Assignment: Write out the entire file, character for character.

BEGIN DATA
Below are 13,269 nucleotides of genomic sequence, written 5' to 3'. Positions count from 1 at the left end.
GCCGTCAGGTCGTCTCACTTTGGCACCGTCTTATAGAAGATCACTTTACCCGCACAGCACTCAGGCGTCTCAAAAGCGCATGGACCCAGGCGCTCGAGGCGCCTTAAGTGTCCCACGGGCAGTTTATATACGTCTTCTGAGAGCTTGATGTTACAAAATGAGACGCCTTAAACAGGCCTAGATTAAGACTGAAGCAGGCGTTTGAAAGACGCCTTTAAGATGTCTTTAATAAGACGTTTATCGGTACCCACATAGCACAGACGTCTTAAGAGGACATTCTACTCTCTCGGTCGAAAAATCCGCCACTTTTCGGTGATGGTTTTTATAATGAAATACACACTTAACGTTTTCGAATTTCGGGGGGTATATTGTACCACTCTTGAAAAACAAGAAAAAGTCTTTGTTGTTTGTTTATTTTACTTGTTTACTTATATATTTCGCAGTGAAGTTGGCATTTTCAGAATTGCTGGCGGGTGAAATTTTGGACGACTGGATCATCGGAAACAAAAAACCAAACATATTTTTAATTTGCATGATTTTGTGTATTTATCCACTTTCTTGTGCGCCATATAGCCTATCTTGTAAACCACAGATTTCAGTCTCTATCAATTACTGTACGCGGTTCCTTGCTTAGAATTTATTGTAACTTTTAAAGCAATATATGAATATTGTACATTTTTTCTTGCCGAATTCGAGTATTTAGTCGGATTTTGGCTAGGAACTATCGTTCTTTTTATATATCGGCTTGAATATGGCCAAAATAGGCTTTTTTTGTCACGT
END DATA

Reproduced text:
Below are 13,269 nucleotides of genomic sequence, written 5' to 3'. Positions count from 1 at the left end.
GCCGTCAGGTCGTCTCACTTTGGCACCGTCTTATAGAAGATCACTTTACCCGCACAGCACTCAGGCGTCTCAAAAGCGCATGGACCCAGGCGCTCGAGGCGCCTTAAGTGTCCCACGGGCAGTTTATATACGTCTTCTGAGAGCTTGATGTTACAAAATGAGACGCCTTAAACAGGCCTAGATTAAGACTGAAGCAGGCGTTTGAAAGACGCCTTTAAGATGTCTTTAATAAGACGTTTATCGGTACCCACATAGCACAGACGTCTTAAGAGGACATTCTACTCTCTCGGTCGAAAAATCCGCCACTTTTCGGTGATGGTTTTTATAATGAAATACACACTTAACGTTTTCGAATTTCGGGGGGTATATTGTACCACTCTTGAAAAACAAGAAAAAGTCTTTGTTGTTTGTTTATTTTACTTGTTTACTTATATATTTCGCAGTGAAGTTGGCATTTTCAGAATTGCTGGCGGGTGAAATTTTGGACGACTGGATCATCGGAAACAAAAAACCAAACATATTTTTAATTTGCATGATTTTGTGTATTTATCCACTTTCTTGTGCGCCATATAGCCTATCTTGTAAACCACAGATTTCAGTCTCTATCAATTACTGTACGCGGTTCCTTGCTTAGAATTTATTGTAACTTTTAAAGCAATATATGAATATTGTACATTTTTTCTTGCCGAATTCGAGTATTTAGTCGGATTTTGGCTAGGAACTATCGTTCTTTTTATATATCGGCTTGAATATGGCCAAAATAGGCTTTTTTTGTCACGT